Fruit & Vegetable Serving Size

Healthy eating is essential for overall health and nutrition. It supports our immune system and reduces the risk of many chronic non-communicable diseases, such as heart disease, diabetes and cancer. 

A diet rich in fruit and vegetables can help you stay healthy and maintain the vitamins and minerals our bodies need. 

The Australian Dietary Guidelines recommend eating 2 servings of fruit and 5 servings of vegetables daily. 

Fruit and vegetables come in many forms, shapes and sizes, meaning each serving size is different and therefore each serving is generally based on grams or (more accurate) kilojoules.  


The recommended amount of fruit is two servings because fruit is high in energy (kJ) and excessive consumption can contribute to poor weight management.  The number of servings can vary for certain people.  Some may be highly active and require more than two serves and some may be less active and require less energy for their body to process.

Tropical fruits such as bananas, mangoes, pineapple and papaya become sweeter as they begin to ripen, so it is best to eat these fruits just as they become ripe. Some fruits like watermelon have more fruit sugars in them compared to fruits such as berries and passionfruit. This means that when adding fruits on top of breakfast cereals, choosing those lower in fruit sugar is recommended. Having some fruit with yoghurt or as a snack in-between meals is a great way to incorporate fruit into your diet each day.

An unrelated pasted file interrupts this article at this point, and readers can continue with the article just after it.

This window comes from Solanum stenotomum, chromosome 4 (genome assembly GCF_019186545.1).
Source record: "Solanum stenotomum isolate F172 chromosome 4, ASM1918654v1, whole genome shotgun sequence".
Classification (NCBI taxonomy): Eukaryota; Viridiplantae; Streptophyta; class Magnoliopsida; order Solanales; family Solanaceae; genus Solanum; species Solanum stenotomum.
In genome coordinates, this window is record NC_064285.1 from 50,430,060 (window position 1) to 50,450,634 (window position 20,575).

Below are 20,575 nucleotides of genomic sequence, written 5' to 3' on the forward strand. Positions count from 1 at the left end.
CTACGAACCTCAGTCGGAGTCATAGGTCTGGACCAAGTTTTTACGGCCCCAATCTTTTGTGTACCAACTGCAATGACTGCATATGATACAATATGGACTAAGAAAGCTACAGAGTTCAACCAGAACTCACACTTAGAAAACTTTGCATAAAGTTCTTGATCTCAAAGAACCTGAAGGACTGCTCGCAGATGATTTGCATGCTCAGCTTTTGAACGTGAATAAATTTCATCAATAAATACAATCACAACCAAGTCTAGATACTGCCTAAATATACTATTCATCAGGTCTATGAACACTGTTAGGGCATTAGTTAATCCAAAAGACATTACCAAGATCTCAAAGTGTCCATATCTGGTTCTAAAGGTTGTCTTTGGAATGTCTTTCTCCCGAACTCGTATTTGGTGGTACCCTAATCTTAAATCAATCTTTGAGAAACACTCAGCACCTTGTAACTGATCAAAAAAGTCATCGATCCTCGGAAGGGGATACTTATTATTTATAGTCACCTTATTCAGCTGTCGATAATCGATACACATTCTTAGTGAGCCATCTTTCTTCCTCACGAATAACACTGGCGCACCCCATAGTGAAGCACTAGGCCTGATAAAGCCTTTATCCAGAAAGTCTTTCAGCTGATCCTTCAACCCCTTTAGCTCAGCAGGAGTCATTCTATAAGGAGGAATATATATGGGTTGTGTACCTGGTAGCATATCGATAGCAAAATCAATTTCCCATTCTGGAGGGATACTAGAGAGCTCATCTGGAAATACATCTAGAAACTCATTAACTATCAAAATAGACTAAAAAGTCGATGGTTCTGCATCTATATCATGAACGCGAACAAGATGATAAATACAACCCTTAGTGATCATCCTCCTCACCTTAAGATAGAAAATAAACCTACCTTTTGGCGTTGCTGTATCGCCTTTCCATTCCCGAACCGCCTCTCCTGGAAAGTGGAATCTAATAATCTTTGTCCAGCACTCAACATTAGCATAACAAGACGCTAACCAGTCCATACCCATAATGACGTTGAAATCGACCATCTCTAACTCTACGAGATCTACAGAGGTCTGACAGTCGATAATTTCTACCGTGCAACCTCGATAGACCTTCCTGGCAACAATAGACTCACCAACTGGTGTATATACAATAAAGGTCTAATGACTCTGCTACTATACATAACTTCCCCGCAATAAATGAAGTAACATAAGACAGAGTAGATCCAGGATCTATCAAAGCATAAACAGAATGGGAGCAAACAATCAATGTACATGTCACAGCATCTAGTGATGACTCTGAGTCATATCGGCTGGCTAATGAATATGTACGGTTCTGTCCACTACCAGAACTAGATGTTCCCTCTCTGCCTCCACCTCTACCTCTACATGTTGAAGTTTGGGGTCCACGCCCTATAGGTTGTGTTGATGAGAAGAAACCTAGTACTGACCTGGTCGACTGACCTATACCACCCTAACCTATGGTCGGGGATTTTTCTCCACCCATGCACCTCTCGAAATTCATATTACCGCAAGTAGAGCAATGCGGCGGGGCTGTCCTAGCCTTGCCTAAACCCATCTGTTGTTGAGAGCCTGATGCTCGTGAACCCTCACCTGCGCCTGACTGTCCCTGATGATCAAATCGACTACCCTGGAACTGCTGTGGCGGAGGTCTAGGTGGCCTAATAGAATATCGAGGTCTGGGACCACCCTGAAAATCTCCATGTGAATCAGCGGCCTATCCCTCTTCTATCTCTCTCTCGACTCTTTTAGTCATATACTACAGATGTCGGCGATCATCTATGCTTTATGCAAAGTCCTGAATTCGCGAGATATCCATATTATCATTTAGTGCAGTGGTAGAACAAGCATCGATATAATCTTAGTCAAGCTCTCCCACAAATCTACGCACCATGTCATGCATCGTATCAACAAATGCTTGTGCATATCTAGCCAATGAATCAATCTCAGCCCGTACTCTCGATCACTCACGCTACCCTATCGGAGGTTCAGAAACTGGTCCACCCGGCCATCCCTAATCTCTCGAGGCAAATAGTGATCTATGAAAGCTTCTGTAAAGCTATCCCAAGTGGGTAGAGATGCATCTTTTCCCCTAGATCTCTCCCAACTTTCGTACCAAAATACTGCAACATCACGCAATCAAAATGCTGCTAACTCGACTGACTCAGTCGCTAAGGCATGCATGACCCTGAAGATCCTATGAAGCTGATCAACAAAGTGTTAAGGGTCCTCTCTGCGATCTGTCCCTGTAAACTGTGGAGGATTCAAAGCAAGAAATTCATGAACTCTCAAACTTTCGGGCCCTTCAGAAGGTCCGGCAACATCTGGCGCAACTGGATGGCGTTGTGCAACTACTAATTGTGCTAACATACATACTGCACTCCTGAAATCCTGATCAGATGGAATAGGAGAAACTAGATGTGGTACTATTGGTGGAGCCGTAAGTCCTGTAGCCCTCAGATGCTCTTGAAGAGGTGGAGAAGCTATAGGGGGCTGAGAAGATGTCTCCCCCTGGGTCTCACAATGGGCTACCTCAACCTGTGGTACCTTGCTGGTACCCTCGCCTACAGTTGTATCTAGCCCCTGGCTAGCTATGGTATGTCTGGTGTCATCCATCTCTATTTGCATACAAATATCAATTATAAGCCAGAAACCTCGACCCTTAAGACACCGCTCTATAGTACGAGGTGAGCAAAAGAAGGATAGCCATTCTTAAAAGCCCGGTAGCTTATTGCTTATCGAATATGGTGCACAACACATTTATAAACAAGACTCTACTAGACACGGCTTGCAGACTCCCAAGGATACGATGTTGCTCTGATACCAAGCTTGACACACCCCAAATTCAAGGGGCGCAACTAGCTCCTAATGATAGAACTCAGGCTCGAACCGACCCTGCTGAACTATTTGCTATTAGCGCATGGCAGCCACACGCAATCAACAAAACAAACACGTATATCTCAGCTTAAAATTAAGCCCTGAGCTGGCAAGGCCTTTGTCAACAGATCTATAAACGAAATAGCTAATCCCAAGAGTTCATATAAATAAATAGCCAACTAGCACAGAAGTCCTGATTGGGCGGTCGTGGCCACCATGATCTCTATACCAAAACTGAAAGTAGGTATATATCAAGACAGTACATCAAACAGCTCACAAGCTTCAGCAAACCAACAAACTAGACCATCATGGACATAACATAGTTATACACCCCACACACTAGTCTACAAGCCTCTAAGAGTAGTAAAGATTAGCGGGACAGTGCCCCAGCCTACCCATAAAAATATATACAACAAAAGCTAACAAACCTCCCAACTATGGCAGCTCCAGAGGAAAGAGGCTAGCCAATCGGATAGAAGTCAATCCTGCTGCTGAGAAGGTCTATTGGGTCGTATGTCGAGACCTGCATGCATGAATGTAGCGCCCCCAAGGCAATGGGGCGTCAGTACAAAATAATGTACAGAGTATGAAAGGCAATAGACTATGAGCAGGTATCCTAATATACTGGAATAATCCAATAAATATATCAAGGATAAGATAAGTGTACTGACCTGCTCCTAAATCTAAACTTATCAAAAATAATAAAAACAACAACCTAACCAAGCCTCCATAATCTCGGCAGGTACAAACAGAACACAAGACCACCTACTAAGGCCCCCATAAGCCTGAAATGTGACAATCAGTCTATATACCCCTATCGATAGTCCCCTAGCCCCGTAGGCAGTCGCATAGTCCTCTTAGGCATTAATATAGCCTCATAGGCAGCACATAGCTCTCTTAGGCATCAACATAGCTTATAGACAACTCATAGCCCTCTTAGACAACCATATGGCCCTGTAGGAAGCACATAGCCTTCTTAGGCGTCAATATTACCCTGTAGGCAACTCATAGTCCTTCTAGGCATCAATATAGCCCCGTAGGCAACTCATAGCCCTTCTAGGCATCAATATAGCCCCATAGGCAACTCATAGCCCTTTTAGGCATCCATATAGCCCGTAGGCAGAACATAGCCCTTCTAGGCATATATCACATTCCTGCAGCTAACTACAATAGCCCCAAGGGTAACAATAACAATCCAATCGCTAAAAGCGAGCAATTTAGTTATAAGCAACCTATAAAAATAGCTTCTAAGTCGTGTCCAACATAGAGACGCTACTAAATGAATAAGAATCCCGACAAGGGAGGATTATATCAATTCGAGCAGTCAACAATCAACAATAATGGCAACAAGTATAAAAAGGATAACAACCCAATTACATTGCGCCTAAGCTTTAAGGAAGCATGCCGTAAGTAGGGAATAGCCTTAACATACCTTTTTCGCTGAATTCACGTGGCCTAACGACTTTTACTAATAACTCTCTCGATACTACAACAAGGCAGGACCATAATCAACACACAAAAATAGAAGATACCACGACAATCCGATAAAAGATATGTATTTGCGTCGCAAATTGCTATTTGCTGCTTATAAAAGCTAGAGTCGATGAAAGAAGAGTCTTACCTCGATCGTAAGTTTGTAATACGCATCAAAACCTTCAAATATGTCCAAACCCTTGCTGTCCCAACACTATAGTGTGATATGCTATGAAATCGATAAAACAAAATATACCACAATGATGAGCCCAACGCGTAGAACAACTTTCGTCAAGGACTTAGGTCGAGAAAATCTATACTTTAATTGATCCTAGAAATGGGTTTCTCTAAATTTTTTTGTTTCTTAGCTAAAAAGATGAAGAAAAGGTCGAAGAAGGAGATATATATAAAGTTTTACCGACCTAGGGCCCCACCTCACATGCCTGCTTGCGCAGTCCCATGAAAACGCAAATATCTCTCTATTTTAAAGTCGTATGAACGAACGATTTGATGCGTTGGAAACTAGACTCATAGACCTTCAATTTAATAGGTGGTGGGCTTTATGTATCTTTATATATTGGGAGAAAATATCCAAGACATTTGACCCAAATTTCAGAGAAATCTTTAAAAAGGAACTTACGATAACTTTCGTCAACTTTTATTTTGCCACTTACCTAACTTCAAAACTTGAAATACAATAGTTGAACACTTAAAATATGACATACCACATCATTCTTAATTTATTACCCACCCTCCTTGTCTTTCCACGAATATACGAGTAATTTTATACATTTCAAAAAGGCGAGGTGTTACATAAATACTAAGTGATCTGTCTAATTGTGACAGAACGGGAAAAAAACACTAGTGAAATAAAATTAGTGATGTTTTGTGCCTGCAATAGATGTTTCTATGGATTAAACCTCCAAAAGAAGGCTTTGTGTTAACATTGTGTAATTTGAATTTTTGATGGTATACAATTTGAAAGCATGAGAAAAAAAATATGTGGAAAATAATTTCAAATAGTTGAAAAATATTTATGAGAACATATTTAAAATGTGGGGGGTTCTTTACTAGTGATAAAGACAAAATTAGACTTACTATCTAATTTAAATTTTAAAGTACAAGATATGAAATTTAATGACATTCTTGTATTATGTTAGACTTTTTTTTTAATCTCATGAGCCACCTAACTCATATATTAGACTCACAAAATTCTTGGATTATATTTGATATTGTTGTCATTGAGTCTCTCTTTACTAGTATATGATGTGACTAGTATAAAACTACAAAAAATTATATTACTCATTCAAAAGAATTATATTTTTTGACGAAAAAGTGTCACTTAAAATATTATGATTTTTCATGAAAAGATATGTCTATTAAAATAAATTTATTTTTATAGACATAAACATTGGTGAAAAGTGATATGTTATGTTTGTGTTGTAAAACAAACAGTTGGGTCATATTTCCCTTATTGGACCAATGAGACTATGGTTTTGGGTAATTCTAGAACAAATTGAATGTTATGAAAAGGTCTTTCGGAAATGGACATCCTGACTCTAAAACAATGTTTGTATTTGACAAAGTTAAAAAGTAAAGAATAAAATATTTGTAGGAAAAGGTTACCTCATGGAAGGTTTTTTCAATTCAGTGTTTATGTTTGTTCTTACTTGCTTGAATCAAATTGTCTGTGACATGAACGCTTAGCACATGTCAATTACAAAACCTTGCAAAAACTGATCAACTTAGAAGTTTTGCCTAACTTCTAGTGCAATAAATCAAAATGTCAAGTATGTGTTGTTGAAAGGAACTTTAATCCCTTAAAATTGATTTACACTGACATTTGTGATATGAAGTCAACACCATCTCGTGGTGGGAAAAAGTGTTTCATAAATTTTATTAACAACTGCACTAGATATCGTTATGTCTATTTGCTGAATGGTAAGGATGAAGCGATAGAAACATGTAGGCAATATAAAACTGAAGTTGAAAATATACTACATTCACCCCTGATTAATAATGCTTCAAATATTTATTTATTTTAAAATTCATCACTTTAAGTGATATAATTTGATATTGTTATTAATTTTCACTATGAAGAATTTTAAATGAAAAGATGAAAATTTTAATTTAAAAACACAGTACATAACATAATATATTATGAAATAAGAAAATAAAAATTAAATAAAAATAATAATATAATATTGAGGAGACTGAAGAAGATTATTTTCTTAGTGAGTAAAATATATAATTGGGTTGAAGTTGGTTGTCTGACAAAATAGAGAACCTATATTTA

The Australian Dietary Guidelines define one serving of fruit as 150 grams and contains around 350 kilojoules (kJ). One cup represents a metric measuring cup or a household cup that holds a maximum of 250ml. One medium piece of fruit is roughly 150 grams and 1 small piece of fruit is roughly 75 grams.



Eating plenty of vegetables each day is important for overall health. Similar to fruits some vegetables should be consumed in moderation. There are two main categories of vegetables: starchy and non-starchy. 

Starchy vegetables include legumes, corn, potato and sweet potato, taro and cassava. Non-starchy vegetables include leafy greens, asian greens, carrots, asparagus, beetroot, cauliflower, broccoli, etc. 

Starchy vegetables are a good source of carbohydrates, fibre, minerals and vitamins, however, they may cause blood glucose levels to rise. Nonetheless, all vegetables are low in energy (kJ) and are a good source of vitamins, minerals and dietary fibre which help with regular digestion. 

The Australian Dietary Guidelines define one serving of vegetable as 75 grams and contains 100-350 kilojoules (KJ)

What does a serve look like